Inventory often accounts for a large portion of your business’ current assets. Knowing how much to have on hand is a complex task. The very best of forecasts are seldom accurate and occasionally unforeseen problems do occur.
Inventory management impacts different functional teams within the organisation. Each team will have competing priorities and differing needs regarding inventory levels.
Manufacturing staff will be looking to streamline processes to increase the efficiency of plant and machinery. While at the same time, the activities of the sales team can result in short-term delivery commitments and frequent rescheduling of the production plan.
Warehouse managers will often hold a supply of safety stock to ensure goods are on-hand, and to protect against stock-outs. This is in opposition to senior management objectives to reduce expenditure and increase the liquidity of the organisation.
Add to this the external factors that potentially impact inventory, such as fluctuations in the supply and quality of goods or variations to delivery lead-times. All the while, your customer’s tastes and demands are constantly changing.
While there is no way to control uncertainty, you can plan for it and there are steps you can take to minimise its impact.
Five ways to take control of and optimise inventory flow:
1. Employ Intelligent Demand Forecasts
How dependable is your data? Keep good records. Have systems that utilise reliable historical data and sales information to produce more accurate forecasts. Incorporate and integrate plans from cross functional teams for best results.
2. Know what you have and where it is kept
How many widgets do you have in stock, in what varieties / size and where can you find them? A well-managed warehouse or storage system should make it easy for staff to know quantities on hand, to quickly locate items and accurately record stock movements.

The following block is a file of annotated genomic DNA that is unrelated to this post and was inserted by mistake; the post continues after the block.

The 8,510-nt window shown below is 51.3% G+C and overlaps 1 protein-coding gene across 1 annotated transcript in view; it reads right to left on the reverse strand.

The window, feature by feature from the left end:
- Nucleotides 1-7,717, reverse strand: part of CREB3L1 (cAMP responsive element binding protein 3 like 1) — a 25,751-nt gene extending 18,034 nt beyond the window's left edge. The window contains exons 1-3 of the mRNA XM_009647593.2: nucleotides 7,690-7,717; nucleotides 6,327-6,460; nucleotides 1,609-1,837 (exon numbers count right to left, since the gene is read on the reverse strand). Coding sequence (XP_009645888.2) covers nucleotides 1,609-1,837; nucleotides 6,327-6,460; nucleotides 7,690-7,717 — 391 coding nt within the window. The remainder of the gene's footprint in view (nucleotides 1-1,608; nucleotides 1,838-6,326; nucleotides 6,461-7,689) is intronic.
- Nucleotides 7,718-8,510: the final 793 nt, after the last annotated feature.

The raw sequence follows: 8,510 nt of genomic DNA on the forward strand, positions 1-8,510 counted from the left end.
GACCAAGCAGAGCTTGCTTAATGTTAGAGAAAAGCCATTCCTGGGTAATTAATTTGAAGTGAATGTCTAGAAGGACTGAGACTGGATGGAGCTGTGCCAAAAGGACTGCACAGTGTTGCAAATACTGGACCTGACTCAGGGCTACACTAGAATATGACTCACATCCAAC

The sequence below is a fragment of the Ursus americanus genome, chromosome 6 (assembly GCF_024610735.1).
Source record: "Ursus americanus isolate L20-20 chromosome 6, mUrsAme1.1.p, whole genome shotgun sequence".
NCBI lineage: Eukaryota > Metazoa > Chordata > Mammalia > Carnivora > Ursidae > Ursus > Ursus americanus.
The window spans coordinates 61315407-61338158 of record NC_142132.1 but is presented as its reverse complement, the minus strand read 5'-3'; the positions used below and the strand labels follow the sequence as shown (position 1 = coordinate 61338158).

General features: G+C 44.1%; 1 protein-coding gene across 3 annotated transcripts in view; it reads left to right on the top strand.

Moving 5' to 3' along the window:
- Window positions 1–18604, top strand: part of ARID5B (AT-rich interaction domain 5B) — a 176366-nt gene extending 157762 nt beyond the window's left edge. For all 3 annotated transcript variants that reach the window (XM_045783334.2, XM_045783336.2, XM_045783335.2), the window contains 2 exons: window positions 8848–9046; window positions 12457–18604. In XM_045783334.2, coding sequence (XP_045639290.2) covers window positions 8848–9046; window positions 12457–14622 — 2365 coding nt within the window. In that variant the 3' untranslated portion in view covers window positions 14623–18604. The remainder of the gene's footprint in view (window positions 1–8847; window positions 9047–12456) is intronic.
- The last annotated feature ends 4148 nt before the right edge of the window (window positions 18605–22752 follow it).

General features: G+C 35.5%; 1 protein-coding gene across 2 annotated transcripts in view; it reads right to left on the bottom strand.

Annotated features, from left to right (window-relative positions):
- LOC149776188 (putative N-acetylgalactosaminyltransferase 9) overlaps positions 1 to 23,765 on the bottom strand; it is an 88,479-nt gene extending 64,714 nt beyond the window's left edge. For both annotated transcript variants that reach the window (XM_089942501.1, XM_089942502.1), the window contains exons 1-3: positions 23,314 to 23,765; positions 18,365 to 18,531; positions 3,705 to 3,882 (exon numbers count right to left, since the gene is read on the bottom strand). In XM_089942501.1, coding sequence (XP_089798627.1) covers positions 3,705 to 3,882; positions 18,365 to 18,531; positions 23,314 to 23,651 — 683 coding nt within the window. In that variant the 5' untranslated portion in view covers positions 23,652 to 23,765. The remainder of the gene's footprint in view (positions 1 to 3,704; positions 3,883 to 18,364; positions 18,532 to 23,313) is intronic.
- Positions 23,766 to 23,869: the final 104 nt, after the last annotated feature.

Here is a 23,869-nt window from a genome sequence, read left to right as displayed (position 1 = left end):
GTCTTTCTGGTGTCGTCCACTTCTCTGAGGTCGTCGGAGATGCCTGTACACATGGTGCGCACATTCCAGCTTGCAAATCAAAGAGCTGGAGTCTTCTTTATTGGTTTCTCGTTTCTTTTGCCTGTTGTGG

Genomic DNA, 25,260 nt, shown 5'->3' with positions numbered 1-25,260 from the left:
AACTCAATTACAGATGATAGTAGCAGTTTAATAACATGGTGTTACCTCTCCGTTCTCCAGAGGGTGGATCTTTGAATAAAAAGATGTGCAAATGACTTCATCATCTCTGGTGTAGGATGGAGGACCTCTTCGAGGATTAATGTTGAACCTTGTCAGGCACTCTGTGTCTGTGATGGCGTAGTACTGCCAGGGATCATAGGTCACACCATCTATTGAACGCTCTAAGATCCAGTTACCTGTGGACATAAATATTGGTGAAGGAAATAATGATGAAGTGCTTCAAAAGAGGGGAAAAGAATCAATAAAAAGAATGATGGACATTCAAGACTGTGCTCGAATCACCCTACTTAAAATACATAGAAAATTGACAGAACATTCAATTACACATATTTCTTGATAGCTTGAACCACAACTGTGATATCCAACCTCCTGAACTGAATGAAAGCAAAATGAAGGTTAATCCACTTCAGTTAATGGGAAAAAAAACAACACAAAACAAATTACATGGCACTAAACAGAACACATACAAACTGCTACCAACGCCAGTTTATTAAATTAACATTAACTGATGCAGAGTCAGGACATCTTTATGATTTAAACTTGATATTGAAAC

3. Use your space efficiently
Is it easy to access high-turnover or perishable goods? Improve the layout your or store to optimise the inward / outward flow of inventory. Have a fixed location storage system with clearly marked positions for stock keeping units.
4. Rethink order cycles and quantities
Can you reduce the size and frequency of stock orders? Smaller, more regular deliveries will free up space and minimise the risks of potential waste. Reducing the dimensions of an order has the potential to provide savings in the cost of transportation.
5. Keep good records
Are your widgets on the shelf or on the loading bay? Ensure that records can be trusted to correctly reflect physical inventory. Product barcodes, information, stock counts and movement should be timely and accurate.
Take the difficulty out of inventory control
Do each of the functional teams in your organisation have access to the same information? Perhaps one of the basic, but often overlooked elements of inventory management is communication. Between teams and within teams. This is particularly important when areas of the organisation are in different locations.
It is impractical to expect interpersonal communications every time a there is a movement of inventory. However, an inventory management system that provides reliable information has the ability to communicate this both remotely and in real time, benefitting all functional teams.